Apparently your fiancée wants to be the “Where’s Waldo” of her wedding album. When the photographer calls for a shot of all the groomsmen, she plans to puts herself in the middle. Photographs take only a short time to compose and an instant to snap. Presumably, both of you want a variety of pictures of groups of people to commemorate this event. Since your family is apparently far-flung, there is nothing wrong with your side wanting to piggy-back on the big event and get a couple of family photos added to the mix. This is one of those silly little fights every couple has. Calmly tell her you understand how she may have misperceived your family’s request, but it has nothing to do with excluding her. Your parents just want to take advantage of all of you being together for this happy day to have a long overdue photo of your immediate family. Explain to her that of course all the many and traditional wedding photos will take place. If she won’t back off, then it’s important that you two figure out how to resolve an issue—trivial as this is—that has you each in opposite corners, certain you are right. —E.Y.
From: “Help! My Fiancée Thinks She Should Be in My Family’s Photo at the Wedding.” (Oct. 28, 2013)
“Nick” and I have been dating for five months. It has been unbelievable, and I have never felt like this before—not even when I married my late husband. Unfortunately, his ex is seven months pregnant. She didn’t bother to tell Nick until someone caught her going out. They had been on and off for years. Nick met me in an “off” period and declined to get back together when she asked. We are all in our mid-30s. Nick is upset. He is angry at his ex, at the situation, and at himself. His own dad pulled a disappearing act when he was a child, and Nick refuses to do that to his own kid. I want to be supportive, but I feel stuck. I can’t have kids. I have dealt with that, and I think I could deal with being a stepmom, but not like this. I feel petty, but I hate the idea of the man I love having a baby with another woman. A woman whom I don’t like and who doesn’t like me much either. This hurts. Nick has begged me to stay and said that we will work things out. I don’t think we can. Not even as friends—I told Nick he needs to focus on getting a lawyer and establishing paternity. My sister has told me to come and stay with her. I can change positions pretty easily in my field. Can I leave? Should I leave? I feel like a coward. This is a small town, so there is no avoiding Nick or the situation.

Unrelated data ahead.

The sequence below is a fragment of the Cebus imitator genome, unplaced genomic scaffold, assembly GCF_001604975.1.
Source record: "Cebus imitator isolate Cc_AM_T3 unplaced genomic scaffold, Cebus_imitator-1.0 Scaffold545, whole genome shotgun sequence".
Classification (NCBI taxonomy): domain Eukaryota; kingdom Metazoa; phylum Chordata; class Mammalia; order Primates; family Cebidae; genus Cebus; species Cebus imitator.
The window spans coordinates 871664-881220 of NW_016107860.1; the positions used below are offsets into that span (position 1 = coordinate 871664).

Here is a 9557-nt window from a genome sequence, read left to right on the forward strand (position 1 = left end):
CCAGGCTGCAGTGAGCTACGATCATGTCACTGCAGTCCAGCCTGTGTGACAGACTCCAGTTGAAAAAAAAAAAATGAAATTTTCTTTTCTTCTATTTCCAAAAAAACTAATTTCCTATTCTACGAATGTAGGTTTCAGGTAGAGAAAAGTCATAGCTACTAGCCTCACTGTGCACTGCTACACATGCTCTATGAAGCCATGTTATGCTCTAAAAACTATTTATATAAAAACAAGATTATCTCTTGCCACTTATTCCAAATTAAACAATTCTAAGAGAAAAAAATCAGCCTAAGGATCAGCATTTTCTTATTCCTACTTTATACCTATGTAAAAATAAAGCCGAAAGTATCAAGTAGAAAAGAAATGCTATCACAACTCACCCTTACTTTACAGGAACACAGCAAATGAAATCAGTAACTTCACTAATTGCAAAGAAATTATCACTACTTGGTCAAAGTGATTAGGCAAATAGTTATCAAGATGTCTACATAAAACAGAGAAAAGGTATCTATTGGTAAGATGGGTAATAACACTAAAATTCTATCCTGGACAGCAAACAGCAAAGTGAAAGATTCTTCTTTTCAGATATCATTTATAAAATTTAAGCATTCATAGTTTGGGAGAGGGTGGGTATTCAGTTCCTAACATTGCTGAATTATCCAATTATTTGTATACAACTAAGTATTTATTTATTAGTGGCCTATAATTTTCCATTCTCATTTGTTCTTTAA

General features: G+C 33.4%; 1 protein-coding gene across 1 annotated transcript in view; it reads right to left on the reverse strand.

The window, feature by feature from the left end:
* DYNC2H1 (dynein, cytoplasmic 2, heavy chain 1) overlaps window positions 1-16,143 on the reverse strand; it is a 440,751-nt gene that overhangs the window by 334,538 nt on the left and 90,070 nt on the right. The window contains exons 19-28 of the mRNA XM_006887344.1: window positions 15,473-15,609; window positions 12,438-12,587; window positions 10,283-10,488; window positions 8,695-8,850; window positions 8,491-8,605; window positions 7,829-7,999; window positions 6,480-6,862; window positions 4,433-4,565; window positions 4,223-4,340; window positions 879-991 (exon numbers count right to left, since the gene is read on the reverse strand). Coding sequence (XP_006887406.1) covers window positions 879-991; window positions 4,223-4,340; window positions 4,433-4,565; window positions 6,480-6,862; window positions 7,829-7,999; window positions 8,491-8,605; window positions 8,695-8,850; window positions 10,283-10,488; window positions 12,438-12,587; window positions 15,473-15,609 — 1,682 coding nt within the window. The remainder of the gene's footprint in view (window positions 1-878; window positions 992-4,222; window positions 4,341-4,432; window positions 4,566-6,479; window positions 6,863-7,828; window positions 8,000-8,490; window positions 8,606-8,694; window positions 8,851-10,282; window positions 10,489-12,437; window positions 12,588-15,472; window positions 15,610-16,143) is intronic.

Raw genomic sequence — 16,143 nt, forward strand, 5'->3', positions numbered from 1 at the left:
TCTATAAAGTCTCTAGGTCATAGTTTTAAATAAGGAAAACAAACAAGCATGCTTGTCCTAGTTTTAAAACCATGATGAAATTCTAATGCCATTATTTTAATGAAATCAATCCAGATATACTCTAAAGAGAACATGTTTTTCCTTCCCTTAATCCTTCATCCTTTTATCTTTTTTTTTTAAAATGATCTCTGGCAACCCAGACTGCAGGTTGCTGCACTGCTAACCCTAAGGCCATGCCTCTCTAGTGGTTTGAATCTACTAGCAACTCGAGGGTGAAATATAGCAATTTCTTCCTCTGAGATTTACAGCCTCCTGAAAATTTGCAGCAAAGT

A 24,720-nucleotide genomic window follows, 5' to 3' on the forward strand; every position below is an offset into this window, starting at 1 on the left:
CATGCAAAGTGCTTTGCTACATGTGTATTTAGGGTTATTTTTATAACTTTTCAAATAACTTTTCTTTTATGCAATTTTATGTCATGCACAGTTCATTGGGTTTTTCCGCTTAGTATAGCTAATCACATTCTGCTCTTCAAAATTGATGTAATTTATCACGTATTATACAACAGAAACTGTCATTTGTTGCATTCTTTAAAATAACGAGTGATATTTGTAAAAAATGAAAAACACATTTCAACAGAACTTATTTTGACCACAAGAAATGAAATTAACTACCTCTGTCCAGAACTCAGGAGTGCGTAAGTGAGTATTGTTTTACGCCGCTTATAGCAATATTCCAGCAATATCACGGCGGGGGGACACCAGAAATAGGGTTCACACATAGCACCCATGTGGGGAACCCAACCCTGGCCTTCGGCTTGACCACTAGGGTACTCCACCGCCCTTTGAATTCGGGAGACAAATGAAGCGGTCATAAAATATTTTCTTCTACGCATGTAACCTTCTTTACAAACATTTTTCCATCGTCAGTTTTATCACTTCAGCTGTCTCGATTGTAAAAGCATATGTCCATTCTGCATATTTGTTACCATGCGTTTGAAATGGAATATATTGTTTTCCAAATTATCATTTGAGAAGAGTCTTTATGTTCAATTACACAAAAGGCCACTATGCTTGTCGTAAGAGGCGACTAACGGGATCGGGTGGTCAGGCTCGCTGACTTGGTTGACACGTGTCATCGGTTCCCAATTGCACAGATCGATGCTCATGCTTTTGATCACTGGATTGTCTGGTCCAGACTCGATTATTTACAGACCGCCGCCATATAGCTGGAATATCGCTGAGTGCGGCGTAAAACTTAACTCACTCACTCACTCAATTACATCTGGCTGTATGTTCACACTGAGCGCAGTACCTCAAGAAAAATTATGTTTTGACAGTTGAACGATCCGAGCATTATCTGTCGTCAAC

If deciding to end a five-month relationship because the guy’s about to have a child with another woman is your idea of petty, then I’m having a hard time imagining what you might consider serious. You know already that you are going to leave, that you have to leave, that the only sensible, wise, self-respecting decision for you is to leave. Nick is going to be deeply involved—legally and financially, even if he were to commit to being totally unavailable to his child—with this woman, and their kid, for the next 18 years. There is nothing cowardly about deciding not to keep dating a guy you’ve known less than half a year because he’s about to have way less time and energy for you. It would be totally absurd if you pretended it didn’t affect your decision. Go visit your sister, wish Nick the best, and delete his number. —D.L.
From: “Help! My New Boyfriend Is About to Have a Baby With His Ex.” (Jan. 23, 2020)